Wednesday, June 09, 2021

Coffee and thermogenesis

Caffeine is a naturally occurring alkaloid that is found in varying quantities in the beans, leaves, and fruits of more than 60 plants. Some common sources of caffeine are the kola nut, cacao bean, yerba mate, and guarana berry. However, roasted coffee beans and tea leaves (Camellia sinensis) are the world’s primary sources of dietary caffeine.

Caffein is a major stimulant of coffee and related to weight loss and reduced risk of metabolic syndrome. Consumption of coffee helps the lipid metabolism by increasing thermogenesis as part of an increase in fat oxidation. Caffeine has thermogenesis effect which can reduce the size and number of adipose cells so that the accumulation of adipose tissue will be reduced.

The thermogenic effect of caffeine primarily takes place during the course of the day, namely in the postprandial phase, after the ingestion of coffee, whereas the lipolytic effect of caffeine is delayed and was observed only several hours after the last meal and the last coffee consumption, namely in the postabsorptive conditions the next morning.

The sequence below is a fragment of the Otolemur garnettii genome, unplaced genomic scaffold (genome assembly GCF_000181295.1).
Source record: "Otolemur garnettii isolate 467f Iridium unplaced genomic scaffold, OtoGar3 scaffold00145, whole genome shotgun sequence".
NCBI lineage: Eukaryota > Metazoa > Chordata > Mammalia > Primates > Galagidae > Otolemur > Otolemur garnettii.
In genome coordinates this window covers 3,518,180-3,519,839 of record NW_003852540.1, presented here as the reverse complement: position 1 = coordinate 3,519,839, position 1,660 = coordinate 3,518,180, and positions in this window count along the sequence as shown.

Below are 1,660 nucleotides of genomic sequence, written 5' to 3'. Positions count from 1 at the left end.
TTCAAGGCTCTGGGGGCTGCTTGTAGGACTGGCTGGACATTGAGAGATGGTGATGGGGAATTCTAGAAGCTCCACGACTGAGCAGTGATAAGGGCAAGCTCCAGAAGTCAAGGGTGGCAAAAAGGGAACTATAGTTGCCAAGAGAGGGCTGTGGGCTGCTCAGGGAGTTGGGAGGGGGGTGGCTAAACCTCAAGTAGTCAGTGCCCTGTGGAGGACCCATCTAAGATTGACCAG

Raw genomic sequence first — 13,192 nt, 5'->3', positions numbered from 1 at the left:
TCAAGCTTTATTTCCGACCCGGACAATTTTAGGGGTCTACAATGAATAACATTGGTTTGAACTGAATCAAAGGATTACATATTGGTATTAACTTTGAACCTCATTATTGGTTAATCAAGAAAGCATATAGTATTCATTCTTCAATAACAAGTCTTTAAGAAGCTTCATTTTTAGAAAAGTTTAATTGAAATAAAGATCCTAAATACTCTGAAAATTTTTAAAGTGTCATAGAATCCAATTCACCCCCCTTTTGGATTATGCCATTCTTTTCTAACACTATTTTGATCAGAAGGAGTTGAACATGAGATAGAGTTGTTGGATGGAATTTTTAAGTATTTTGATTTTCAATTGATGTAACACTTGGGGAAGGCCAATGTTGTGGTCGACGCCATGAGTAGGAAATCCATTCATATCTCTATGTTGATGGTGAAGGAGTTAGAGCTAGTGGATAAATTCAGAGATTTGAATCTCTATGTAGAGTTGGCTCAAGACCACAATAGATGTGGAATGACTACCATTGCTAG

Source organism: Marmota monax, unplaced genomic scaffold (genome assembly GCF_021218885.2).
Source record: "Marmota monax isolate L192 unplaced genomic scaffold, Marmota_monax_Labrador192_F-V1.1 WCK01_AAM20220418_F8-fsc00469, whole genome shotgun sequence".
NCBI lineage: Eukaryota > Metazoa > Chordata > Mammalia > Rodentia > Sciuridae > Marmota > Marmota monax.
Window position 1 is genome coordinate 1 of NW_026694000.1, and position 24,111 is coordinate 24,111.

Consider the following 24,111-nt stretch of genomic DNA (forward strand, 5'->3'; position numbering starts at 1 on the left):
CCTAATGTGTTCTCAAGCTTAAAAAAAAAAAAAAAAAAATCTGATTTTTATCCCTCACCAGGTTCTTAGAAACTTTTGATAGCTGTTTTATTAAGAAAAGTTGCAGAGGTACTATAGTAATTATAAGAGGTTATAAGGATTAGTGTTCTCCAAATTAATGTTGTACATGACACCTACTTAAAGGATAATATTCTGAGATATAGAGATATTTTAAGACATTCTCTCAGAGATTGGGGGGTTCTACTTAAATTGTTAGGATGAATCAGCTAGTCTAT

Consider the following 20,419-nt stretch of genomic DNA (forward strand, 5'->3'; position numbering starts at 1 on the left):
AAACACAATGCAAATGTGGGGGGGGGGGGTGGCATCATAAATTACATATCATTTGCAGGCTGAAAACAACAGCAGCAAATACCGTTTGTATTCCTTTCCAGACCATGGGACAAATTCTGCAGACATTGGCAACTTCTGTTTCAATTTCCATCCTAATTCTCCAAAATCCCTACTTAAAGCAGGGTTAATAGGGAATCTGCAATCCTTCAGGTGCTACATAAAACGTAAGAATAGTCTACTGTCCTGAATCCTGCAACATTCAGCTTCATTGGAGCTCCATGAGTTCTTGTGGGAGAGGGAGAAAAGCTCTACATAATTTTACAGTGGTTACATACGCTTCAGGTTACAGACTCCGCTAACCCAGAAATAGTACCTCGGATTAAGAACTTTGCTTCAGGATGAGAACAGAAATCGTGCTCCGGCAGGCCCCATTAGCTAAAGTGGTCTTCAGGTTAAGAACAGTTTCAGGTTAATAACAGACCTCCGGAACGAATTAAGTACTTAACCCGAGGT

A possible mechanism by which caffeine affects energy expenditure is by intensification of catecholamine secretion. Catecholamine binds to adipose cells, causing an increase of thermogenesis through an augmentation in thermogenic gene expression and a release of free fatty acids, which in turn brings about an increase in uncoupling proteins that produce heat in the mitochondria.
Coffee and thermogenesis

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